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Alexandra Natapoff, Misdemeanors, in 1 Reforming Criminal Justice: Introduction and Criminalization 71 (Academy for Justice, Erik Luna ed., 2017).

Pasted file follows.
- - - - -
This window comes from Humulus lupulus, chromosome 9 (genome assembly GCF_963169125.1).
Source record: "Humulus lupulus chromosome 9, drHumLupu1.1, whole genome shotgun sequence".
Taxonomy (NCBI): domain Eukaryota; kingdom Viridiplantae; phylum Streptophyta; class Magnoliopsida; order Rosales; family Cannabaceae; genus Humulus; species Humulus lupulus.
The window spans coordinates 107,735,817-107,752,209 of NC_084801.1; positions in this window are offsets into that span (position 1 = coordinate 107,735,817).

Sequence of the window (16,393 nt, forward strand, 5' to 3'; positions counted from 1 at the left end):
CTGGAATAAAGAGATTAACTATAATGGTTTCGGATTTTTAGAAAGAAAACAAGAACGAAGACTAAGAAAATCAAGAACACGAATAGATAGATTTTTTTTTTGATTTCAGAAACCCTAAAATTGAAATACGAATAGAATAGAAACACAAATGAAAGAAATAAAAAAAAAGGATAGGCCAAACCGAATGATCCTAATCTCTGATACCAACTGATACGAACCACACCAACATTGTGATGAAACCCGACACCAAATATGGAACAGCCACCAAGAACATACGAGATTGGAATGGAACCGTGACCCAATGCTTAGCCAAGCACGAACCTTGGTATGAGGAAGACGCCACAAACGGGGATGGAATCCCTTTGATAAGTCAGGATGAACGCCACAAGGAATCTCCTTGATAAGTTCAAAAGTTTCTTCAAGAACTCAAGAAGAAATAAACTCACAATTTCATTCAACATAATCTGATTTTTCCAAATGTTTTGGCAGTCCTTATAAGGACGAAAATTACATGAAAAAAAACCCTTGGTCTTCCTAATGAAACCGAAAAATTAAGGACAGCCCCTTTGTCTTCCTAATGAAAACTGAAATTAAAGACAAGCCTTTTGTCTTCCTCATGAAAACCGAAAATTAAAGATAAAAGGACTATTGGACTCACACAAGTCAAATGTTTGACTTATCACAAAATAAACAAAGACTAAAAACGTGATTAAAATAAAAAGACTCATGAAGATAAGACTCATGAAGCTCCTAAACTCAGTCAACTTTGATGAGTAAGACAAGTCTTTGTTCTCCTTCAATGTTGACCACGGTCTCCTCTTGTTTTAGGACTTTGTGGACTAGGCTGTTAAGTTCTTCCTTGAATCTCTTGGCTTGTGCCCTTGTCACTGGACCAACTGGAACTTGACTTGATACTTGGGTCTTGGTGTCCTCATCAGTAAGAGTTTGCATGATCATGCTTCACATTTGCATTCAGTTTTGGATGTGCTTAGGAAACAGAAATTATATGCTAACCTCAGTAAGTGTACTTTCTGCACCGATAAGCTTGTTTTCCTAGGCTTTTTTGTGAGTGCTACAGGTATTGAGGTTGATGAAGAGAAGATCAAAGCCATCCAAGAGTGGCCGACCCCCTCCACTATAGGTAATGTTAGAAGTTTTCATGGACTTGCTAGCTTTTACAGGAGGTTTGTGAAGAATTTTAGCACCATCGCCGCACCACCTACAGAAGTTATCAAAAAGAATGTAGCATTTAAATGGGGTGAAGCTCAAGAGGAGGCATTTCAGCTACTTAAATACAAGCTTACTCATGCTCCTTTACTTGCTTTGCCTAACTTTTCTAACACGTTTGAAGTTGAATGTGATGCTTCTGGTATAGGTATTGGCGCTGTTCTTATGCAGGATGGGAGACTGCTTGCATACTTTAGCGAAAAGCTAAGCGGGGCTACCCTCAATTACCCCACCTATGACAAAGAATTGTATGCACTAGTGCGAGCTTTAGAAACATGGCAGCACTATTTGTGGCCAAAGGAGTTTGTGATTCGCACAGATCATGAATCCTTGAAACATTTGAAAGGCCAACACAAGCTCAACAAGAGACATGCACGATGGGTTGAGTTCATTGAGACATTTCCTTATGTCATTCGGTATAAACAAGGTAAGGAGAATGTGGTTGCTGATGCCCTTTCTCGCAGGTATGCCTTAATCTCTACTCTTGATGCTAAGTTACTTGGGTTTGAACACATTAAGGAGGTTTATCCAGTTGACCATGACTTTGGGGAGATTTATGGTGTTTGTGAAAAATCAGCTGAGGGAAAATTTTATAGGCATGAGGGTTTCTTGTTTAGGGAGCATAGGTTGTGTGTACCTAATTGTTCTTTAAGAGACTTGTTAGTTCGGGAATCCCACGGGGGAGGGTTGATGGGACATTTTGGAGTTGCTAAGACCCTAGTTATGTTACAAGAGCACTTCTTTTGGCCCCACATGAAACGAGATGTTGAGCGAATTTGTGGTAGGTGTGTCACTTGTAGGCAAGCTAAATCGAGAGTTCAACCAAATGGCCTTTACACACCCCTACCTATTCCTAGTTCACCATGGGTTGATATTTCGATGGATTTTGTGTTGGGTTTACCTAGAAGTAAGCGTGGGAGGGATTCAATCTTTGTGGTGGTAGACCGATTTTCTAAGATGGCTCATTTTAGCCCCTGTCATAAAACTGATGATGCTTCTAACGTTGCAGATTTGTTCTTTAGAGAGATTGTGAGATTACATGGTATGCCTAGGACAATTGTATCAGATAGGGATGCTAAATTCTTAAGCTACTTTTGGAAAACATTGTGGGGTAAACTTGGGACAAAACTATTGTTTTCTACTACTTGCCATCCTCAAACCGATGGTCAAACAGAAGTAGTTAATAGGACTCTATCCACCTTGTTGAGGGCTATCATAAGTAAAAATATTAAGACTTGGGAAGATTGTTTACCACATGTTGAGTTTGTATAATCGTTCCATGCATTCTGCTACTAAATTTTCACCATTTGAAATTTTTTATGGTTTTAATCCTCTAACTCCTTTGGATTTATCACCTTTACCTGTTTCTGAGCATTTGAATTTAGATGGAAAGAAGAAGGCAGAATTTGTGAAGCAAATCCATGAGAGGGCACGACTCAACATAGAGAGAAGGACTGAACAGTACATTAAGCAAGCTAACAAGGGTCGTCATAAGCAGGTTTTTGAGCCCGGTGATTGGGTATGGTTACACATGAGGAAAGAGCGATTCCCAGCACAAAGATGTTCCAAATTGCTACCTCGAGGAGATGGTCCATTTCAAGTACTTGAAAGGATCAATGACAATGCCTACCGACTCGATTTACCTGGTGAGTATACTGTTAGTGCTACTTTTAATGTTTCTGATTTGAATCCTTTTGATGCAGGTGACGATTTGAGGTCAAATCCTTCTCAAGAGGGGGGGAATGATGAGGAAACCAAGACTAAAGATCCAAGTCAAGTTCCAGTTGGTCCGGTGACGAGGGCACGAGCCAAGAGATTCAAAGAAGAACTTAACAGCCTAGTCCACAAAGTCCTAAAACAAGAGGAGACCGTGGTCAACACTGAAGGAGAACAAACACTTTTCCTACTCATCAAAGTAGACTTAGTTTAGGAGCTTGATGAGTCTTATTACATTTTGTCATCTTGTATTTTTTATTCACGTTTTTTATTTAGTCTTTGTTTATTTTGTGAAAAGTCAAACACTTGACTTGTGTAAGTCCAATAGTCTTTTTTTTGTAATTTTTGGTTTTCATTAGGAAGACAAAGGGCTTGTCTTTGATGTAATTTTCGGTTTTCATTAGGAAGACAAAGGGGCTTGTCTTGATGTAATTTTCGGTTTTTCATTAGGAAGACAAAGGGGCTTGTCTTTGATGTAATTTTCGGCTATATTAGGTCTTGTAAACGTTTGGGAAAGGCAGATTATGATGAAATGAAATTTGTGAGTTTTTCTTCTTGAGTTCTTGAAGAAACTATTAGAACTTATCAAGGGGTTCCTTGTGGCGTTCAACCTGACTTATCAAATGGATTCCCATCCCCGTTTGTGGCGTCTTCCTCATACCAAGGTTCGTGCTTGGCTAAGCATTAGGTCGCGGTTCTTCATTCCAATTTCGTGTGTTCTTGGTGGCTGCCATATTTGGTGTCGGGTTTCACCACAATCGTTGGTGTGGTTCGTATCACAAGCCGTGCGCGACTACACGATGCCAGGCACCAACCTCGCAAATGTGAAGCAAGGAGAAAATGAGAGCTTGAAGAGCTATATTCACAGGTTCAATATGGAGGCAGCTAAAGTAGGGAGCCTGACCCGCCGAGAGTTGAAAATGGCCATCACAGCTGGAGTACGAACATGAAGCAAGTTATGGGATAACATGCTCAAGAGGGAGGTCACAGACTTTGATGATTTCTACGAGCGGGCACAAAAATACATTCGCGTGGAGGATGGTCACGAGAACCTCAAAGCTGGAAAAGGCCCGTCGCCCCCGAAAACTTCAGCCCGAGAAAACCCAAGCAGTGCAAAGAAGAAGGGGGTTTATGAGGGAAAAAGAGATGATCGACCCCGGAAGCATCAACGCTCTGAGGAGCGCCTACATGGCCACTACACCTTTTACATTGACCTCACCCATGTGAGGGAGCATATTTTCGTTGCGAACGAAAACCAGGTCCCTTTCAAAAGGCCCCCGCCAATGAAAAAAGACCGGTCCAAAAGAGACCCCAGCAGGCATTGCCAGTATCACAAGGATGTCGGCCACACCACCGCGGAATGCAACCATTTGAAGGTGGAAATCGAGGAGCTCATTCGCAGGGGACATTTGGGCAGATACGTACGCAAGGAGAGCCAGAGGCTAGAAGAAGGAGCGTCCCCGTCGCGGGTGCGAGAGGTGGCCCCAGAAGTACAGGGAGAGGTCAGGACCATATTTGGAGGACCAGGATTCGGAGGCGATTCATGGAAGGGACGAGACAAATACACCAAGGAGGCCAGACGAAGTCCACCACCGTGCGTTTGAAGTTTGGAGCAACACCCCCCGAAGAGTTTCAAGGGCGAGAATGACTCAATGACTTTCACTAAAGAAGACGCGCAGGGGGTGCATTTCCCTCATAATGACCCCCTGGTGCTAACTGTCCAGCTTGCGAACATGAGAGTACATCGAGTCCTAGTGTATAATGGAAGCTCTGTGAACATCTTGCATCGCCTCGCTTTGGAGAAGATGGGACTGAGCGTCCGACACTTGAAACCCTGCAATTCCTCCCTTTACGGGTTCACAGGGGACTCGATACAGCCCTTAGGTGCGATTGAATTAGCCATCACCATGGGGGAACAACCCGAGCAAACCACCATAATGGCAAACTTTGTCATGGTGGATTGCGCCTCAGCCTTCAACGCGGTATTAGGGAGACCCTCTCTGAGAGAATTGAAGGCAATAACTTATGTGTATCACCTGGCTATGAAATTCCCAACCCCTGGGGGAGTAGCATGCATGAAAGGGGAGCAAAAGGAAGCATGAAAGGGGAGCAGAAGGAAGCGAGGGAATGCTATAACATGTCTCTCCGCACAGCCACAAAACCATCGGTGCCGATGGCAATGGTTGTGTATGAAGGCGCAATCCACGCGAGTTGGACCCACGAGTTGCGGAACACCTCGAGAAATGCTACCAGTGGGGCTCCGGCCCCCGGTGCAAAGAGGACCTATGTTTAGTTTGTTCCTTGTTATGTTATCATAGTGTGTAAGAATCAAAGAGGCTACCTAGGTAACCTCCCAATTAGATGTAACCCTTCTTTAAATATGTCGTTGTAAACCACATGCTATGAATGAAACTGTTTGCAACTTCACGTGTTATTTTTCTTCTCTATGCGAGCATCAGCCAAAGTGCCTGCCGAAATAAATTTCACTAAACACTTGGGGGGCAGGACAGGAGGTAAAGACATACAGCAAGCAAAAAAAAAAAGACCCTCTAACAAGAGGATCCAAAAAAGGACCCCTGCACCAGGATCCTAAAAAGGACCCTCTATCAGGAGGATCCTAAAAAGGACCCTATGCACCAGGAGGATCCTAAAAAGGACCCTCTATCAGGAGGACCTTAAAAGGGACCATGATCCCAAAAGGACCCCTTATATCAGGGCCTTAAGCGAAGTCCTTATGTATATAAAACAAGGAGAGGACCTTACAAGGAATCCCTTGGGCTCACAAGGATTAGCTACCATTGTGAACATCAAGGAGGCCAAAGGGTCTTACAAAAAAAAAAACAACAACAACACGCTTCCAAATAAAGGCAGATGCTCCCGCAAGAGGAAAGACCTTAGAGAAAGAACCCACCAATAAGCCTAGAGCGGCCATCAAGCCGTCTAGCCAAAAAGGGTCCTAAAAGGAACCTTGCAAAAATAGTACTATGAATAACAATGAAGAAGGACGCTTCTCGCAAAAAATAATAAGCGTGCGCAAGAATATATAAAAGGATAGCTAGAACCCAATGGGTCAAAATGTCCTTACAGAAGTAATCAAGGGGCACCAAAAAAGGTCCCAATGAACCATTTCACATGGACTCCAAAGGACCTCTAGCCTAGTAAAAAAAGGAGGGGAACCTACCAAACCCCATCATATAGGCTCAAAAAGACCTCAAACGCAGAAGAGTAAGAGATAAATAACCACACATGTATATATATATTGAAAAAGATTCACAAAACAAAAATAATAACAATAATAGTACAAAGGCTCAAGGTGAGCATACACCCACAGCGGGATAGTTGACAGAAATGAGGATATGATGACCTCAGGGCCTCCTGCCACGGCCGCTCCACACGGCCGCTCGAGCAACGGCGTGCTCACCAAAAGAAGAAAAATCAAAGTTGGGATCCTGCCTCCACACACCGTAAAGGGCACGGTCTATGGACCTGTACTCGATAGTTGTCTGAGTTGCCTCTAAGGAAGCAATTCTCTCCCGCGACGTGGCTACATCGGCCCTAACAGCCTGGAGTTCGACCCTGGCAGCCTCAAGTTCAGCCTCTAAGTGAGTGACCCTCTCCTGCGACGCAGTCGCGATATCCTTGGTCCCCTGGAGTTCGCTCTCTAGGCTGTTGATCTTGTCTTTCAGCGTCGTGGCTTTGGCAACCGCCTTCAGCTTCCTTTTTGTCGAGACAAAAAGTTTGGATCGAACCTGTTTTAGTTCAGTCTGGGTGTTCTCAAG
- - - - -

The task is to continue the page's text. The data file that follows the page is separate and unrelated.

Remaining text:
Abstract: The enormous misdemeanor system is an increasingly important and fertile area of criminal justice reform. With over 10 million cases filed each year, vastly outnumbering felonies, the petty offense process is how most Americans experience the criminal justice system. Characterized largely by speed, informality, and a lack of regulation and transparency, the petty-offense process generates millions of criminal convictions as well as burdensome punishments that affect employment, housing, education, and immigration. This chapter explains the major policy issues raised by the misdemeanor system, including its assembly-line quality, high rates of wrongful conviction, its racial skew, and how it quietly impoverishes working people and the poor. Key targets of reform include arrest, bail, prosecutorial policies, the right to counsel, diversion, decriminalization, debtor’s prison, criminal records, and collateral consequences.